For example, as a Christian, parent and as a consumer, Sleeth looks at the story of Jacob and Esau. In his narration, Sleeth paints Jacob as a modern day Madison-Avenue-type who can get his identified customer to buy into anything has to offer. Meanwhile, Esau is painted as a “”now- or “me”oriented teenager who cannot think past his own hunger, desires, or drives. In short, he is like many adolescents. Naturally, under such manipulative conditions, there should be little wonder that Esau is persuaded quickly sign over his “birth-right” for a great bowel of stew. In short, how Americans raise their children and permit them to be conditioned to respond to the world of advertising is facet of a very important process for both serving and saving the planet.

Similarly, using other multiple perspectives, Dr. Sleeth points out to American evangelicals that they must seriously begin talking about birth control and recognize the fact that modern scientific practices for centuries have been manipulating the life and death expectancy of the world’s population. This recognition of man’s ability to manipulate life and death means that as we Americans prolong lives and as the U.S. national population (not-to-mention the global population) grows both larger and older the world’s resources are going to be strained more and more. This straight-talking to evangelical and pro-life readers is particularly timely as the third-largest nation on the globe, i.e. the United States of America, has just passed the 300 million population mark.

Dr. Sleeth makes clear to readers that Americans, especially American Christians, have a responsibility to the entire planet Earth and its inhabitants to significantly reduce their per-capita average energy consumption level. Interestingly, this matter appears to be an-idea-whose-time-has come in America. This current great progress in this growing national paradigm is exemplified by the tremendous concern that more and more average Americans reveal as global warming gases, often produced by man, are being released into the environment each year. Many see this as a national threat on par with terrorism.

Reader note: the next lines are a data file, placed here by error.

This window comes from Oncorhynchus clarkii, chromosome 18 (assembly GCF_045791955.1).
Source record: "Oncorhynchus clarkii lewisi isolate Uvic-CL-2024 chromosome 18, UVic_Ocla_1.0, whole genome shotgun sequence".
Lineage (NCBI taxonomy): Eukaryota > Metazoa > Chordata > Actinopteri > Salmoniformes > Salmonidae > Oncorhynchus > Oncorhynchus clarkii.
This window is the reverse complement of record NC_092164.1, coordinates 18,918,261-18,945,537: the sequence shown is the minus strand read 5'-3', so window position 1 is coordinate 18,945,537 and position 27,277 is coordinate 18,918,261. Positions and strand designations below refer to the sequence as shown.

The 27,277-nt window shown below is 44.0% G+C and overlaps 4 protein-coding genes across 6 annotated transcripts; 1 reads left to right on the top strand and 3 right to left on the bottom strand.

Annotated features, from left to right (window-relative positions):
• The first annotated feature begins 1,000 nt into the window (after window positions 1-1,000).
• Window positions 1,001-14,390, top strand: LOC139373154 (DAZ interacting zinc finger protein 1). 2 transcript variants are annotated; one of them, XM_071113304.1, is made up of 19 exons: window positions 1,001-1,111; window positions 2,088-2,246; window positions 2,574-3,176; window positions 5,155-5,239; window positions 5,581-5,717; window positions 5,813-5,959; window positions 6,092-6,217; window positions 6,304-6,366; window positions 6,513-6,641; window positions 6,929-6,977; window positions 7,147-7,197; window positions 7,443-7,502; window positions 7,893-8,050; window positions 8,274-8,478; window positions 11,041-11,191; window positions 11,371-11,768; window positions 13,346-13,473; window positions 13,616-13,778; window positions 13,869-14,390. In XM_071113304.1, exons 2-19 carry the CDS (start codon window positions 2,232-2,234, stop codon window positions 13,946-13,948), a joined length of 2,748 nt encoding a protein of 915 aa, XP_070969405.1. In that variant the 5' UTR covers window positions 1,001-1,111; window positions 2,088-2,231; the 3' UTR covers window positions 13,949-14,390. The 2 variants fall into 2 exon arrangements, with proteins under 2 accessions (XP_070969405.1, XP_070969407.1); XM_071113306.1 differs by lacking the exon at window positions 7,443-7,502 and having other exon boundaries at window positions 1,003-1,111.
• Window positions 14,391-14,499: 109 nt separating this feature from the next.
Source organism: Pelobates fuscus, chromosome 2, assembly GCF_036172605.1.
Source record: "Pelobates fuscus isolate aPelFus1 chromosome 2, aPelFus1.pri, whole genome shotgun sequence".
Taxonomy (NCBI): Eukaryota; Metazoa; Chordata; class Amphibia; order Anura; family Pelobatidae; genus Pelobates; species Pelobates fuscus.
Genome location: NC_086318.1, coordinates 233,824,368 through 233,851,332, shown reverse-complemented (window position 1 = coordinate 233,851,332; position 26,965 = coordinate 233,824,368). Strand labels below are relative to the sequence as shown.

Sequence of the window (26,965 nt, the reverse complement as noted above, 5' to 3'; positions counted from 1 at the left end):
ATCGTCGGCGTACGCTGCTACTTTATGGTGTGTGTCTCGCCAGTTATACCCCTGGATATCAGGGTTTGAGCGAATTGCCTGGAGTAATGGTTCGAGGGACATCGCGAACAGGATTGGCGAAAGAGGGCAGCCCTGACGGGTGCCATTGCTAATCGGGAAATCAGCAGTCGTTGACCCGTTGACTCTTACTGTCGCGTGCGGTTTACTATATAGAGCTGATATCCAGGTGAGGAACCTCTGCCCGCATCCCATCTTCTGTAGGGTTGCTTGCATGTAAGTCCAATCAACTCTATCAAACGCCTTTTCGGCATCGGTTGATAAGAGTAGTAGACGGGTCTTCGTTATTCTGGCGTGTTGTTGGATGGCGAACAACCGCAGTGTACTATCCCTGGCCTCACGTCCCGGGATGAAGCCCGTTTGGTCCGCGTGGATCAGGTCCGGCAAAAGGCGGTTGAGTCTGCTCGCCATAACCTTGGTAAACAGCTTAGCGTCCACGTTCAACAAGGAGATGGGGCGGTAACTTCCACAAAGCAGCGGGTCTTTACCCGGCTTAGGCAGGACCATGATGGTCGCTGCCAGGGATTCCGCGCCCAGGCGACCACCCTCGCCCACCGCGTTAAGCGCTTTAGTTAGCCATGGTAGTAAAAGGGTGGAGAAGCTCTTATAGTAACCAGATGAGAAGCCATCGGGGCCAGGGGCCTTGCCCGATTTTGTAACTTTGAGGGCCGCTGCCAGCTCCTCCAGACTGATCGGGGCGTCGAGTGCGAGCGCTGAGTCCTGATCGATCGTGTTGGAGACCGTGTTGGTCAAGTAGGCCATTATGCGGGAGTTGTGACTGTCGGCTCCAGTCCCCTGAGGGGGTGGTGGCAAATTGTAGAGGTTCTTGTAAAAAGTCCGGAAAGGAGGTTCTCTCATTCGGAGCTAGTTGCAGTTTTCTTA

In short, Americans as a whole have shown more political and social concern about business-as-usual in terms of energy production and consumption in the U.S. than have government leaders—who under the Bush Administration are very far behind the curve in showing real concern and failing to demand sufficient action at a national level.

In the U.S. Dr. Sleeth is at the forefront of the Creation Care movement. With his book, Sleeth is trying to get evangelicals more and more involved in caring for the planet and being responsible stewards by reducing consumption and by acting as positive role models for children as well as for other adults. He ends his writing by asking the reader to do an energy audit and provides a checklist for doing something. He follows this checklist with an appendix that provides individual tips of his concerning mundane but important items, such as appliances, room lighting, and other facets of consumption.

Sadly, here is where Dr. Sleeth’s book is weak. Quite obviously, a more complete list of ideas would have been much more useful. He certainly should have provided lists of websites that promote better lifestyles. There have certainly been other Christians at the forefront of this sort of responsibility and social awareness campaign for over a century in America. He could have mentioned the various institutes and Christian voluntary organizations that support an promote lifestyle shifts in ways that reduce man’s negative global footprints, e.g. reducing the production toxic chemicals (like red dyes), creating less waste, promoting alternatives to the heavy usage of chemicals and fertilizers in agriculture, etc.

In light of this weakness in an other wise great book, I recommend that you look at some of the following websites from Mennonites and other Christians wanting to making more positive Christian stewardship model for others to follow. Here are some of those websites, including the Koinania Partners and the Land Institute.

Suggested resources are as follows:

Alternative Simple Living,

Koinania Community,

The Land Institute,

Brethren Witness,